Technology, the high costs of field selling, and customer attitudes are changing the way wholesalers sell.
Rogers Hazlehurst Jr., vice-president and sales manager of Beaver Industrial Supply, a distributor of pumps, compressors, abrasives, and other industrial supplies, believes in going the extra mile for a customer. Before making a sales call, Hazlehurst likes to ring up the customer from Beaver's Jacksonville, Fla., office to ask if he can pick up anything on the way out of town.
Such personal attention from field salespeople -- particularly those dealing in commodity products -- may become the exception rather than the rule as companies increasingly rely on the telephone to generate sales. "The sales guy with the balloons and suckers in his pocket isn't making it," says Larry Shay, president of Midwest Safety Products, a $3 million distributor of gloves and safety equipment in Grand Rapids, Mich.
Telephone selling, which has generally played second fiddle to face-to-face selling, is catching on with many companies as a good alternative to field sales. According to a recent report prepared by Arthur Andersen & Co. for the Distribution Research and Education Foundation (DREF), the research arm of the National Association of Wholesaler-Distributors, the ratio of field salespeople to inside telephone salespeople has shifted and will continue to do so. By 1990, notes the DREF report, "Future Trends in Wholesale Distribution," inside telephone salespeople will comprise 50% of the average wholesale distributor's sales force, compared with less than 30% in 1980.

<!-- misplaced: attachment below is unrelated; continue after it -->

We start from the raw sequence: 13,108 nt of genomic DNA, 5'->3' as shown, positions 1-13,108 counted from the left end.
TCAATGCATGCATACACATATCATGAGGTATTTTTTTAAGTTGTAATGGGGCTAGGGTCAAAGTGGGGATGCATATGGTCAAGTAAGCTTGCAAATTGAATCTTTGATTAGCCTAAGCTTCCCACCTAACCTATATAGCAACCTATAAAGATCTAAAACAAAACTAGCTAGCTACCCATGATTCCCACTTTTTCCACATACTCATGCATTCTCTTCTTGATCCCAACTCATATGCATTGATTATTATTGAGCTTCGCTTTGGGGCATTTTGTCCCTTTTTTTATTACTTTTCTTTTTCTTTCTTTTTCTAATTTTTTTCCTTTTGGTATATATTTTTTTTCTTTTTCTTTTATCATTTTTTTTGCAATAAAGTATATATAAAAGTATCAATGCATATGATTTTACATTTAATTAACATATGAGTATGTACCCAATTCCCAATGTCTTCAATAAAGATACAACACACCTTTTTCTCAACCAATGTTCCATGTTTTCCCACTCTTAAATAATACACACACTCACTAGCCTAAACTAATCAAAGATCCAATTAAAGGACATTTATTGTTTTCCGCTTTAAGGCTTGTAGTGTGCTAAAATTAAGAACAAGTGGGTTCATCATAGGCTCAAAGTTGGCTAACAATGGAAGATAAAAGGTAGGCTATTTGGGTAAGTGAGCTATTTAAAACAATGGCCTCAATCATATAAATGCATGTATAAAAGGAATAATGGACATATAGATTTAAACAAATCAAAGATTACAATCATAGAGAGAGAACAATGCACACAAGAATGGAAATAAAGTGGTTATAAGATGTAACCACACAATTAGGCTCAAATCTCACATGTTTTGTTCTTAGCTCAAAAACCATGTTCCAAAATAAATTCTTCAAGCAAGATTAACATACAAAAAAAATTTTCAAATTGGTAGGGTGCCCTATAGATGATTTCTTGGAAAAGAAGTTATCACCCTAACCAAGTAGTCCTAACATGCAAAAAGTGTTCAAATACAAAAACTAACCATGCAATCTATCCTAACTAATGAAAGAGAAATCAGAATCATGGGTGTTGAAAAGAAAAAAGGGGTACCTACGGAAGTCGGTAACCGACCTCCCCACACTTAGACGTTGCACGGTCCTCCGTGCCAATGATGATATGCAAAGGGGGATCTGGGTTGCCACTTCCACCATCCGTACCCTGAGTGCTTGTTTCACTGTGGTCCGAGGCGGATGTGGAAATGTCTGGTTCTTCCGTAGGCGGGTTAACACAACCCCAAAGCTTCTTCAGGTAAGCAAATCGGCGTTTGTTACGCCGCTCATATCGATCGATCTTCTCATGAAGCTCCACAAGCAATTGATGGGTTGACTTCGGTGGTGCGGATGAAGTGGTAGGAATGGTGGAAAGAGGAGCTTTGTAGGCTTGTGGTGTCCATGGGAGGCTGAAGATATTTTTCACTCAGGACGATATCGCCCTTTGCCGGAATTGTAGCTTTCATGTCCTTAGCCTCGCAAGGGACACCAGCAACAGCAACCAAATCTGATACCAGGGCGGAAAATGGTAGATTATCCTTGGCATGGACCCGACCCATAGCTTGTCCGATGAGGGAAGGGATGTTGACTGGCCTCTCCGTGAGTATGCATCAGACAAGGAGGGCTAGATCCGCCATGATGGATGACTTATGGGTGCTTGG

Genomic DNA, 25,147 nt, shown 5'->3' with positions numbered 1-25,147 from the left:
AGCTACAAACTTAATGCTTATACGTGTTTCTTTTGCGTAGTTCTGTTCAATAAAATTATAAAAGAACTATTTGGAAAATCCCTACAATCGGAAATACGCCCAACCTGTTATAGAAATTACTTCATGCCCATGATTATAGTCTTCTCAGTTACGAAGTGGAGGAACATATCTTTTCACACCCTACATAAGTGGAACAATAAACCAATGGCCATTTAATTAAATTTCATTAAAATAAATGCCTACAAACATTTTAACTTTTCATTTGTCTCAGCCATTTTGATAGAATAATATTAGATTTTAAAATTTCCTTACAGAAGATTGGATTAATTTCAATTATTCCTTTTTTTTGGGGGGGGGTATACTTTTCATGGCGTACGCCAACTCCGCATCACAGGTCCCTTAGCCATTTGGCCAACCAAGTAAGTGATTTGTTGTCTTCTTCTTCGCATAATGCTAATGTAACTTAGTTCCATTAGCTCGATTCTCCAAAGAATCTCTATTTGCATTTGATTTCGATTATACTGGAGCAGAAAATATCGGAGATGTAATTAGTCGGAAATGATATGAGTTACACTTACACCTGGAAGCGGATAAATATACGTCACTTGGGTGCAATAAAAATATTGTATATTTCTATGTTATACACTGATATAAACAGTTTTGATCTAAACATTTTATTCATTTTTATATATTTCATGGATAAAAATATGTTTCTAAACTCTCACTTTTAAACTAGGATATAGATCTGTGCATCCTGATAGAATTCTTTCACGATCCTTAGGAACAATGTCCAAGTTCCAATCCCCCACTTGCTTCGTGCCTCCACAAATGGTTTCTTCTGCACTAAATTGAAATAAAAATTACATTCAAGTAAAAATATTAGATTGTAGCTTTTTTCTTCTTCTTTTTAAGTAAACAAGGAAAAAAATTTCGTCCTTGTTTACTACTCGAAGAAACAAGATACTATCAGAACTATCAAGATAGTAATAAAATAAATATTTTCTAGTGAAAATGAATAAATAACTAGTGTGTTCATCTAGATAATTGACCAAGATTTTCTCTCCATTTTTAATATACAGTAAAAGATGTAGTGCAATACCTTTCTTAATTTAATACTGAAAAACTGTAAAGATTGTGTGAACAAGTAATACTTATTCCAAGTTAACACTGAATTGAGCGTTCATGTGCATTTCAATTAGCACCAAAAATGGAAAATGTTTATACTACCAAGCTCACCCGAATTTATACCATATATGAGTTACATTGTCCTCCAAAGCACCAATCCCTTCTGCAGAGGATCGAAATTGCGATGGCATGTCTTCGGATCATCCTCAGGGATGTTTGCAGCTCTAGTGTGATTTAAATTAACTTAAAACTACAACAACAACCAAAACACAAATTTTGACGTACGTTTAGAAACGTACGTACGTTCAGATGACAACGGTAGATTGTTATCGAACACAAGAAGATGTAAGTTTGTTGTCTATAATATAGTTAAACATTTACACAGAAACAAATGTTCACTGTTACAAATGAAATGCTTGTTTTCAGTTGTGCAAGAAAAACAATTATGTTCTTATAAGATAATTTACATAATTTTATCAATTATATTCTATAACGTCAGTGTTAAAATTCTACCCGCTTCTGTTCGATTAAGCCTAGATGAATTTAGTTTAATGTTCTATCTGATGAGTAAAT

"It's become a lot more difficult to maintain a profitable road force," says John McCaslin, president of J. Fegely & Son Inc., a fourth-generation, closely held industrial distributor based in Pottstown, Pa. (McGraw-Hill's marketing communications department pegged the average cost of an industrial field sales call at $178 in 1981, up from $137 in 1979.) McCaslin began a telephone selling program, with help from AT&T, long before the word "telemarketing" became a buzzword. The telephone, McCaslin reasoned as he watched field expenses soar, could become a useful tool for generating sales as well as for taking orders.
In 1968, McCaslin selected one of his top field salesmen, Earl Jamison, to head up a telephone selling program at Fegely. "I was nervous," recalls Jamison, "I'd been doing eyeball-to-eyeball selling for 15 years." Despite his apprehension, Jamison found he could establish the same rapport with a customer over the phone as in person. By year-end, he had rung up $115,000 selling predominantly to marginal accounts that didn't justify the expense of a field call, as well as to inactive accounts the company wanted to reactivate and to new prospects drawn largely from industry directories.
Today, Jamison supervises four telephone salespeople in Fegely's Phone Power department, as well as the 13 customer-service personnel who support the company's 13-person outside sales force. For the year ended April 1983, Phone Power brought in about $1.4 million from 1,850 active accounts in Pennsylvania, New Jersey, Delaware, and Maryland, and the department reported gross profits nearly five percentage points higher than the outside sales force. Fegely's best telephone producer, who averages 40 to 50 calls in an eight-hour day, sold $447,696 worth of industrial supplies.